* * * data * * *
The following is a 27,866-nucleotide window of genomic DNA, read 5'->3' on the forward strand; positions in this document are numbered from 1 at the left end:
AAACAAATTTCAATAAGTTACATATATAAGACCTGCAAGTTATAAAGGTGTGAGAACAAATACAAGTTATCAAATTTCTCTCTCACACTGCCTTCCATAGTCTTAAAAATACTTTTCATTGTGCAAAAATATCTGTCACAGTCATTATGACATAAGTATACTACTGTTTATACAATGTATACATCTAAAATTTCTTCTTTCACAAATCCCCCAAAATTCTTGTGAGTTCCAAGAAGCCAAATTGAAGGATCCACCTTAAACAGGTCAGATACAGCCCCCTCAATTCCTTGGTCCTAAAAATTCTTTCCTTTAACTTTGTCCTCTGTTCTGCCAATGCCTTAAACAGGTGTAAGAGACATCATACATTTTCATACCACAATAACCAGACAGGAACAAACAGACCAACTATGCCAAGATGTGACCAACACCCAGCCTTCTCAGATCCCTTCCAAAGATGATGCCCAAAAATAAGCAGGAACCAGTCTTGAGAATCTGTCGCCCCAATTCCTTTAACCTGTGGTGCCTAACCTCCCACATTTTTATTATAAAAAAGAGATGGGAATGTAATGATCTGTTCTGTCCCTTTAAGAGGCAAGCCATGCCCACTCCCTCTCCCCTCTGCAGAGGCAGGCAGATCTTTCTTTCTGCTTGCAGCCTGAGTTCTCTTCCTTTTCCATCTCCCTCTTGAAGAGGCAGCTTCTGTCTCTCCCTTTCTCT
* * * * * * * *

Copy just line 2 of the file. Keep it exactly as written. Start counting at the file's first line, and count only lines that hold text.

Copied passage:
AAACAAATTTCAATAAGTTACATATATAAGACCTGCAAGTTATAAAGGTGTGAGAACAAATACAAGTTATCAAATTTCTCTCTCACACTGCCTTCCATAGTCTTAAAAATACTTTTCATTGTGCAAAAATATCTGTCACAGTCATTATGACATAAGTATACTACTGTTTATACAATGTATACATCTAAAATTTCTTCTTTCACAAATCCCCCAAAATTCTTGTGAGTTCCAAGAAGCCAAATTGAAGGATCCACCTTAAACAGGTCAGATACAGCCCCCTCAATTCCTTGGTCCTAAAAATTCTTTCCTTTAACTTTGTCCTCTGTTCTGCCAATGCCTTAAACAGGTGTAAGAGACATCATACATTTTCATACCACAATAACCAGACAGGAACAAACAGACCAACTATGCCAAGATGTGACCAACACCCAGCCTTCTCAGATCCCTTCCAAAGATGATGCCCAAAAATAAGCAGGAACCAGTCTTGAGAATCTGTCGCCCCAATTCCTTTAACCTGTGGTGCCTAACCTCCCACATTTTTATTATAAAAAAGAGATGGGAATGTAATGATCTGTTCTGTCCCTTTAAGAGGCAAGCCATGCCCACTCCCTCTCCCCTCTGCAGAGGCAGGCAGATCTTTCTTTCTGCTTGCAGCCTGAGTTCTCTTCCTTTTCCATCTCCCTCTTGAAGAGGCAGCTTCTGTCTCTCCCTTTCTCT